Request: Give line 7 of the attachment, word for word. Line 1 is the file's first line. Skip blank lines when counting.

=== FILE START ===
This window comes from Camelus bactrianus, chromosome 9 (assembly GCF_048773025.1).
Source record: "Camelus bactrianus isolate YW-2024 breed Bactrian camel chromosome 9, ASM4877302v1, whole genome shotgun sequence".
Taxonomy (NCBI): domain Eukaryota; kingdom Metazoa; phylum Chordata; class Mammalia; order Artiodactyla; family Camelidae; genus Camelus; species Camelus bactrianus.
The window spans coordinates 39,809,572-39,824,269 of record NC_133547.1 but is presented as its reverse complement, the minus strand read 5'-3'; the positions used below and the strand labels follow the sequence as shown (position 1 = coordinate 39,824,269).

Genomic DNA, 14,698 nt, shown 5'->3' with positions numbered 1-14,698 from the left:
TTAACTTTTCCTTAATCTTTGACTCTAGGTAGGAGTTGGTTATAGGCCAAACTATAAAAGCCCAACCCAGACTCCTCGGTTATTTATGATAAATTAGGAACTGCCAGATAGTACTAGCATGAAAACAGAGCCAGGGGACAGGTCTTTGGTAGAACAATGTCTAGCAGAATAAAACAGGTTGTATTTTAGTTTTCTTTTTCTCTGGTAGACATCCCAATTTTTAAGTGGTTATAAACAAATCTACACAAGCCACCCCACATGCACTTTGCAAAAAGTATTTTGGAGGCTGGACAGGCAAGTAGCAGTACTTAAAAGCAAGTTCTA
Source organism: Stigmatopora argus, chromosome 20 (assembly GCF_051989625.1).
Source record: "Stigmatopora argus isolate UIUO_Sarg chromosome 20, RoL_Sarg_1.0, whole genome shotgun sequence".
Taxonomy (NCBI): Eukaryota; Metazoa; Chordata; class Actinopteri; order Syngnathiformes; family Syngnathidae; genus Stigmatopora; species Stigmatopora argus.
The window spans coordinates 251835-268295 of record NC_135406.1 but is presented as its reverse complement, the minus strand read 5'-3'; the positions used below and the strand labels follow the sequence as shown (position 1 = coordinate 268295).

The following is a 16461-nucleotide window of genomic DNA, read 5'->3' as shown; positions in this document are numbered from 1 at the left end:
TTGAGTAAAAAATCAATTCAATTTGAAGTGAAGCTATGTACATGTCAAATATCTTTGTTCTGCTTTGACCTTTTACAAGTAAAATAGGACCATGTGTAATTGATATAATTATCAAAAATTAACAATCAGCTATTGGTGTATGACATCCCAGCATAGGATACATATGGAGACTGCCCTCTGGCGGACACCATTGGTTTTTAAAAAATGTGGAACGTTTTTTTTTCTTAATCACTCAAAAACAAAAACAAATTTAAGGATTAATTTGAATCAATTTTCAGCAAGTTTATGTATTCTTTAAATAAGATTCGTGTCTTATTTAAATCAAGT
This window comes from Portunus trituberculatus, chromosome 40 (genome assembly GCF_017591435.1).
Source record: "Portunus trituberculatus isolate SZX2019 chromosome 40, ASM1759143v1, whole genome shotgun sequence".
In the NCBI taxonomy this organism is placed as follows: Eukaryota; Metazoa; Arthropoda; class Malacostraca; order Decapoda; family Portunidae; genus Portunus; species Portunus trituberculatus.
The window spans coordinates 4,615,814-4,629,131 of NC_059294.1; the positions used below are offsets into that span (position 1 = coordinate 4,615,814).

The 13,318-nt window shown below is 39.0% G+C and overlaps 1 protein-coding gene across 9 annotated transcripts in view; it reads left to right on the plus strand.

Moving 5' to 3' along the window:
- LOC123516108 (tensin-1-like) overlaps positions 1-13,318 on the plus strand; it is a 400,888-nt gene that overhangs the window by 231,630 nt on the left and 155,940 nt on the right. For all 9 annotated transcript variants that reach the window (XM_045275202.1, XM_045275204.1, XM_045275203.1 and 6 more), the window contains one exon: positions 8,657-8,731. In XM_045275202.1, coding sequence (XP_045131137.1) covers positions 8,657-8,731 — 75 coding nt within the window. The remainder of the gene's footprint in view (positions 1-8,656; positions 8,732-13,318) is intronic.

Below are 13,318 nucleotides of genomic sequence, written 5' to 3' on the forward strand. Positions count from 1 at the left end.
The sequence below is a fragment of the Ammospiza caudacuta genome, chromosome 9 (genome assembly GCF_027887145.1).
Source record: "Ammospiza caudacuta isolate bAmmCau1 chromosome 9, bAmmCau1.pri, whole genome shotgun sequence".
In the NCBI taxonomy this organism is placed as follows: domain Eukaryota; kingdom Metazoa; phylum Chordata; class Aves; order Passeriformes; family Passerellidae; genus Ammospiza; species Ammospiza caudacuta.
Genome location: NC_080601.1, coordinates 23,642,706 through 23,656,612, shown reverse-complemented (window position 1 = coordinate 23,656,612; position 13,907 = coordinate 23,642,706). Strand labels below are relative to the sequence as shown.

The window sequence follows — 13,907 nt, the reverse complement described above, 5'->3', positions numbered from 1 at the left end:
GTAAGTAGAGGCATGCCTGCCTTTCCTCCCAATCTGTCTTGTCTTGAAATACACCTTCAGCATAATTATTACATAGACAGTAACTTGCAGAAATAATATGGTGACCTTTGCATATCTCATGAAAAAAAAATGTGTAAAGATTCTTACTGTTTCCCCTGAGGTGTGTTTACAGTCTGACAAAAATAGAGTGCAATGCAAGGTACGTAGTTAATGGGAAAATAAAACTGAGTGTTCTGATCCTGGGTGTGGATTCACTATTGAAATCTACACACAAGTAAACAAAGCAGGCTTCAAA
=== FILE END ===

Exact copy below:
Source organism: Stigmatopora argus, chromosome 20 (assembly GCF_051989625.1).